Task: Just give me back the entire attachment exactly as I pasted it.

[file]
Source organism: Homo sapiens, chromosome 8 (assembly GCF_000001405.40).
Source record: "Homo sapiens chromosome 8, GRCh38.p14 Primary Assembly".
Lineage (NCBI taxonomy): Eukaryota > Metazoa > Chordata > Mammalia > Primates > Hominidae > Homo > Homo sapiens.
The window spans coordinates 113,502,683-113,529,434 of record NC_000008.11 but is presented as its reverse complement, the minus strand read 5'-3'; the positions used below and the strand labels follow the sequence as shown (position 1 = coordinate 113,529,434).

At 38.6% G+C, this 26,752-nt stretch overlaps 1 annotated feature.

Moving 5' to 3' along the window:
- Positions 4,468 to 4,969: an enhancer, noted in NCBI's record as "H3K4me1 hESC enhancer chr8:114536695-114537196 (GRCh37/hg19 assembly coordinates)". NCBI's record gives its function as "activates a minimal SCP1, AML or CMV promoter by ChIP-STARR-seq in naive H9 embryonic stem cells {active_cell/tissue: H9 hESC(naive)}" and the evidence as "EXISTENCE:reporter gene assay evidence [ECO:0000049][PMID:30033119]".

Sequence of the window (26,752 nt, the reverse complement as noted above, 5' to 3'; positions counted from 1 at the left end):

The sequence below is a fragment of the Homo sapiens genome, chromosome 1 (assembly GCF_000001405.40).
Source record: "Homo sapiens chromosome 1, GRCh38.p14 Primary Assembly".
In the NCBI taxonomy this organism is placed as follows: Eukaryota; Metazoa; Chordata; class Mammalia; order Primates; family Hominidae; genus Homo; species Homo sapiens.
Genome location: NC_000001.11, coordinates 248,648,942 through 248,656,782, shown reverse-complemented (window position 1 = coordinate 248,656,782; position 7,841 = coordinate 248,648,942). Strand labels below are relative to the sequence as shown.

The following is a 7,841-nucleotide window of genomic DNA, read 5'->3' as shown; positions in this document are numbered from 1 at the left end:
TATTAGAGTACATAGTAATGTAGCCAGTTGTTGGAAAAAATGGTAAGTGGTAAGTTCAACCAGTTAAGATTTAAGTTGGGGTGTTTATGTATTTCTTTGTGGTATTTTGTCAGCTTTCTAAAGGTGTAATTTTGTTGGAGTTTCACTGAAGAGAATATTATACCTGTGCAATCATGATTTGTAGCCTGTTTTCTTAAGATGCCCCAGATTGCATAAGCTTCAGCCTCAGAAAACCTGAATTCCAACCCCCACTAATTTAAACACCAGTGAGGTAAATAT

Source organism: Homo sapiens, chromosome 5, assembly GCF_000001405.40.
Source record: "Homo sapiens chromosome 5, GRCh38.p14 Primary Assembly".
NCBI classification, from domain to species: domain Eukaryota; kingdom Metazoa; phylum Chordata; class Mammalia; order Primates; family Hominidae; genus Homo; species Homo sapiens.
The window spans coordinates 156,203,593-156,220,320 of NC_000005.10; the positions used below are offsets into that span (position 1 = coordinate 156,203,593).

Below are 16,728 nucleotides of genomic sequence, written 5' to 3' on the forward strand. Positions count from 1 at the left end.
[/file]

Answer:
Source organism: Homo sapiens, chromosome 8 (assembly GCF_000001405.40).
Source record: "Homo sapiens chromosome 8, GRCh38.p14 Primary Assembly".
Lineage (NCBI taxonomy): Eukaryota > Metazoa > Chordata > Mammalia > Primates > Hominidae > Homo > Homo sapiens.
The window spans coordinates 113,502,683-113,529,434 of record NC_000008.11 but is presented as its reverse complement, the minus strand read 5'-3'; the positions used below and the strand labels follow the sequence as shown (position 1 = coordinate 113,529,434).

At 38.6% G+C, this 26,752-nt stretch overlaps 1 annotated feature.

Moving 5' to 3' along the window:
- Positions 4,468 to 4,969: an enhancer, noted in NCBI's record as "H3K4me1 hESC enhancer chr8:114536695-114537196 (GRCh37/hg19 assembly coordinates)". NCBI's record gives its function as "activates a minimal SCP1, AML or CMV promoter by ChIP-STARR-seq in naive H9 embryonic stem cells {active_cell/tissue: H9 hESC(naive)}" and the evidence as "EXISTENCE:reporter gene assay evidence [ECO:0000049][PMID:30033119]".

Sequence of the window (26,752 nt, the reverse complement as noted above, 5' to 3'; positions counted from 1 at the left end):

The sequence below is a fragment of the Homo sapiens genome, chromosome 1 (assembly GCF_000001405.40).
Source record: "Homo sapiens chromosome 1, GRCh38.p14 Primary Assembly".
In the NCBI taxonomy this organism is placed as follows: Eukaryota; Metazoa; Chordata; class Mammalia; order Primates; family Hominidae; genus Homo; species Homo sapiens.
Genome location: NC_000001.11, coordinates 248,648,942 through 248,656,782, shown reverse-complemented (window position 1 = coordinate 248,656,782; position 7,841 = coordinate 248,648,942). Strand labels below are relative to the sequence as shown.

The following is a 7,841-nucleotide window of genomic DNA, read 5'->3' as shown; positions in this document are numbered from 1 at the left end:
TATTAGAGTACATAGTAATGTAGCCAGTTGTTGGAAAAAATGGTAAGTGGTAAGTTCAACCAGTTAAGATTTAAGTTGGGGTGTTTATGTATTTCTTTGTGGTATTTTGTCAGCTTTCTAAAGGTGTAATTTTGTTGGAGTTTCACTGAAGAGAATATTATACCTGTGCAATCATGATTTGTAGCCTGTTTTCTTAAGATGCCCCAGATTGCATAAGCTTCAGCCTCAGAAAACCTGAATTCCAACCCCCACTAATTTAAACACCAGTGAGGTAAATAT

Source organism: Homo sapiens, chromosome 5, assembly GCF_000001405.40.
Source record: "Homo sapiens chromosome 5, GRCh38.p14 Primary Assembly".
NCBI classification, from domain to species: domain Eukaryota; kingdom Metazoa; phylum Chordata; class Mammalia; order Primates; family Hominidae; genus Homo; species Homo sapiens.
The window spans coordinates 156,203,593-156,220,320 of NC_000005.10; the positions used below are offsets into that span (position 1 = coordinate 156,203,593).

Below are 16,728 nucleotides of genomic sequence, written 5' to 3' on the forward strand. Positions count from 1 at the left end.